Why Pointsification Might Not Be Such a Bad Thing: Redbox Instant’s Beta...

Why Pointsification Might Not Be Such a Bad Thing: Redbox Instant’s Beta Test

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The argument for pointsification: Redbox Instant’s gamified Beta Test

According to this GigaOM article, Redbox has started beta-testing for their upcoming Redbox Instant service to rival Netflix’s streaming service. What’s interesting about this beta-testing campaign, called Redhead Nation, is the gamification elements in the system.

Users are able to answer daily questions or submit feature requests to earn some points and prizes. If you rate how well the Redbox Instant dashboard works, you can earn 100 points. Earn 500 points and you’ll be able to enter a sweepstakes for an XBox and other prizes. The system also lays the down the groundwork for users to beging building Redbox’s new metadata system based on natural language queries. The system seems to be working out so far, as there are over 2000 users in the system with some users having over 4000 points.

However, anyone knowledgable about gamification can see that this Redbox Instant game is extremely shallow and therefore can be considered something along the lines of “pointsification”, a term typically designated for gamification efforts that merely add game mechanics to a system for the sake of adding it.

Redhead Nation is definitely a shallow gamified experience with some pointsification but I’m here to say its not such a bad thing and in fact, I would argue that this method pointsification is probably necessary for certain systems.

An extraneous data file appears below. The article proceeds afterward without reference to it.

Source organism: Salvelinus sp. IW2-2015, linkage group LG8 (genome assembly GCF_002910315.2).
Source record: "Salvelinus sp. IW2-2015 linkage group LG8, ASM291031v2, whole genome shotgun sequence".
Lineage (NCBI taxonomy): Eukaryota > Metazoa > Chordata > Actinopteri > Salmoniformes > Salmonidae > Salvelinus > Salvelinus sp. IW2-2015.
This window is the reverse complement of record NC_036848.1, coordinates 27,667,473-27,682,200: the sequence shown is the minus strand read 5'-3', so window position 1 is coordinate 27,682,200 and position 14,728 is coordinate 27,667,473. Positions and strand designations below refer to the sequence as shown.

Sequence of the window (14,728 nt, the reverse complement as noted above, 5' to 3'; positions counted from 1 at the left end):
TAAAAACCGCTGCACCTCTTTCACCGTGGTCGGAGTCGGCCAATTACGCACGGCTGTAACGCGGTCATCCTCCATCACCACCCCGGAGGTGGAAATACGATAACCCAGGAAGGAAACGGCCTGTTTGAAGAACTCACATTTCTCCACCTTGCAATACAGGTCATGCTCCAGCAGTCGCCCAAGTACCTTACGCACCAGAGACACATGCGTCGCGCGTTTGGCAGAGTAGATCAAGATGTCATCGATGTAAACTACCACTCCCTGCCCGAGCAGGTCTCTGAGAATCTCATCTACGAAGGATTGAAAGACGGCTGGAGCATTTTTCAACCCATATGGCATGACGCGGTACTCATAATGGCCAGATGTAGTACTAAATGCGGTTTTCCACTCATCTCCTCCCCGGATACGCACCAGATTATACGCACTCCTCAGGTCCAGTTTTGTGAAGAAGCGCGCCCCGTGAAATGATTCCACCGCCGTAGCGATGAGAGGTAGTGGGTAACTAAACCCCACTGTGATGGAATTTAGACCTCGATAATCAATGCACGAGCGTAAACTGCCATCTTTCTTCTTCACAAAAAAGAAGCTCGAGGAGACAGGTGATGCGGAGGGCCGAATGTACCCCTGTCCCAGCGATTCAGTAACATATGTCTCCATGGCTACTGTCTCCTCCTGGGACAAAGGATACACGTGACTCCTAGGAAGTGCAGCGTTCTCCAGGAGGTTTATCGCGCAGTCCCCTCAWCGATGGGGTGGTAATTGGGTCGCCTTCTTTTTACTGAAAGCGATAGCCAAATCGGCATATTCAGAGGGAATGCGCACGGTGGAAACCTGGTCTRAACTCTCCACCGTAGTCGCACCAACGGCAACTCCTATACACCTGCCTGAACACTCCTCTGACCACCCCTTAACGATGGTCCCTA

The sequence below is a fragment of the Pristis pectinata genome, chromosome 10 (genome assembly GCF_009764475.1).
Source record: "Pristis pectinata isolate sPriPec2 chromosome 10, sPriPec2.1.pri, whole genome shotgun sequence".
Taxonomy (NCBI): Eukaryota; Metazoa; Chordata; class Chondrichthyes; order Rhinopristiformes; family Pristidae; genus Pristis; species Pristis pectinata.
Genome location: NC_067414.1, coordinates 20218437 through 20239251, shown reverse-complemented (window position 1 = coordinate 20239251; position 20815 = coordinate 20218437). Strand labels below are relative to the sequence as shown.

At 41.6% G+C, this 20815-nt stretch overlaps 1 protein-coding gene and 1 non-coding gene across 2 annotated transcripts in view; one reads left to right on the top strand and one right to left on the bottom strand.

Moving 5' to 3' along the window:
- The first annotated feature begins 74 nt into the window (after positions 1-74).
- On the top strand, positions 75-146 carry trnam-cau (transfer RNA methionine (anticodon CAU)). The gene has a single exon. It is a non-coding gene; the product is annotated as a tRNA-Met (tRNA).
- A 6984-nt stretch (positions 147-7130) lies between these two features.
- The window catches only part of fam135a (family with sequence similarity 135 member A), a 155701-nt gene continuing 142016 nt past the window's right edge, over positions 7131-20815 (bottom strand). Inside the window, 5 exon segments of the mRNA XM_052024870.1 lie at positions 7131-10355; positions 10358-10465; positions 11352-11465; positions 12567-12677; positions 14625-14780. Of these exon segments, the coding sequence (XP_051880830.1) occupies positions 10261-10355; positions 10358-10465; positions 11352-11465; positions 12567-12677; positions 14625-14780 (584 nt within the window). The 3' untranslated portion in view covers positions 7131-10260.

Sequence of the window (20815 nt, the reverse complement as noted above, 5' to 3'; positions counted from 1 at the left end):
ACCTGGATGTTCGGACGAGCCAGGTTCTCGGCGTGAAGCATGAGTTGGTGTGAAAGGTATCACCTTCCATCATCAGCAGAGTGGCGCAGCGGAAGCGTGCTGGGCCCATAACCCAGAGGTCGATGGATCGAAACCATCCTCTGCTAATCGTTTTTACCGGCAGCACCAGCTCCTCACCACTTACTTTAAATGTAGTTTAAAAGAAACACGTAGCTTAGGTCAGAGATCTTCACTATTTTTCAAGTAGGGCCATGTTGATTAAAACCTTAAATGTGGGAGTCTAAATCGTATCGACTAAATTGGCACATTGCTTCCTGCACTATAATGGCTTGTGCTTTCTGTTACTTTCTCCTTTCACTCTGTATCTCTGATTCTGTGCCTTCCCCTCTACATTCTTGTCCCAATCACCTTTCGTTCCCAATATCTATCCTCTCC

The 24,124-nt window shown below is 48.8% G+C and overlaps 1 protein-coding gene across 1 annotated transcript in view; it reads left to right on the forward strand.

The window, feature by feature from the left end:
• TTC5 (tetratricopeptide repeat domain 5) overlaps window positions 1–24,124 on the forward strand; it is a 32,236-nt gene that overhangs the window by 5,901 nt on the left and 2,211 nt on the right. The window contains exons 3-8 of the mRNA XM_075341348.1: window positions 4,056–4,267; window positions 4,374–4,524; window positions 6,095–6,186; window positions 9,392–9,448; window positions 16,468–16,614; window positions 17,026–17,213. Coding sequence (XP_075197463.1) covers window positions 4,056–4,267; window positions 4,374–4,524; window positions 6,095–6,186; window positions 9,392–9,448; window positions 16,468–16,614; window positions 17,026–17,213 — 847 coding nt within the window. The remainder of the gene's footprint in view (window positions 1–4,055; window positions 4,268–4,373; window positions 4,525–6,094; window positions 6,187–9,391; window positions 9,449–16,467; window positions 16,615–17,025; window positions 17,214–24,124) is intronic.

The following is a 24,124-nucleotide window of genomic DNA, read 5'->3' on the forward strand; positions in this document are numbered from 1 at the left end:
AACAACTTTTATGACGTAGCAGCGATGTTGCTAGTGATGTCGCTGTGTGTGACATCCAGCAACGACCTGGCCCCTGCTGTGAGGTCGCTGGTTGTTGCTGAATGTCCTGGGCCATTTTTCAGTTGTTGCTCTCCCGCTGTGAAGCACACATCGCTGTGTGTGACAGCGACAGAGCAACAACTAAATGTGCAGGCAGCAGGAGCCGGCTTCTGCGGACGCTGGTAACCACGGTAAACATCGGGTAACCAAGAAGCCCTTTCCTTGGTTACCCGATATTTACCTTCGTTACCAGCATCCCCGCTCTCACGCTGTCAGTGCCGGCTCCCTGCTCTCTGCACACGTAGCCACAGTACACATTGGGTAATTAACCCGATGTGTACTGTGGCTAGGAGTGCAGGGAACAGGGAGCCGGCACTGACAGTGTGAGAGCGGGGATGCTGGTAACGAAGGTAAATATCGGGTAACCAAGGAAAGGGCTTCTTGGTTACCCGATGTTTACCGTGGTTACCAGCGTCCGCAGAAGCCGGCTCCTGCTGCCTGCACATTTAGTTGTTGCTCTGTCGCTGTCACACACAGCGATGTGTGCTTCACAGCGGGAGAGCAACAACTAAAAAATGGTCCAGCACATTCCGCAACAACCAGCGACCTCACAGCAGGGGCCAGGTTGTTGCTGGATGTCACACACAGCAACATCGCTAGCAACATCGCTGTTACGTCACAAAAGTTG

As gamification designers, we seek to create experiences that appeal to intrinsic motivation to encourage repeatable and enjoyable uses of a system. Adding game mechanics over something that might be intrinsically appealing to a user may undermine their initial engagement altogether. Knowing this, we should aim to avoid the pointsification of any concept but only if the system is engaging enough to be gamified in the first place.

Beta-testing is a boring and non-engaging task to be doing. While I’m certain a master designer could reorganize the entire concept into a more engaging experience, sometimes it simply isn’t worth it to go through a major redesign and overhaul for a mere beta-test project. Its pretty safe to say that the gamification elements present in Redhead Nation are not the primary reason why this 1 month campaign is doing well.

Sometimes, the prizes (extrinsic motivators) are all that people really care about and in this system, the points merely serve as a feedback system to show progress towards achieving those same prizes and nothing more, really. While there are those 4000 point users, that is obviously the very small minority of power-users that exist in every quantified system and not the main audience you’re catering to.

I stand by the idea that gamification mechanics should never be added for the sake of them for fear of producing a shallow product. And while, Redhead Nation matches this description, their campaign can get away with it for two reasons:

  1. The campaign is fueled by external prizes
  2. It will only last for one month 

Shallow systems and extrinsic motivators are bad because they aren’t able to sustain long-term engagement but if you understand your gamification effort to exist along the same lines as Redhead Nation, then a shallow gamification effort may be enough for your needs.

Not every idea on earth is meant (or needs to be) for gamification so it may not be worth it to design a full-blown system for something like beta-testing.

Image by ell brown

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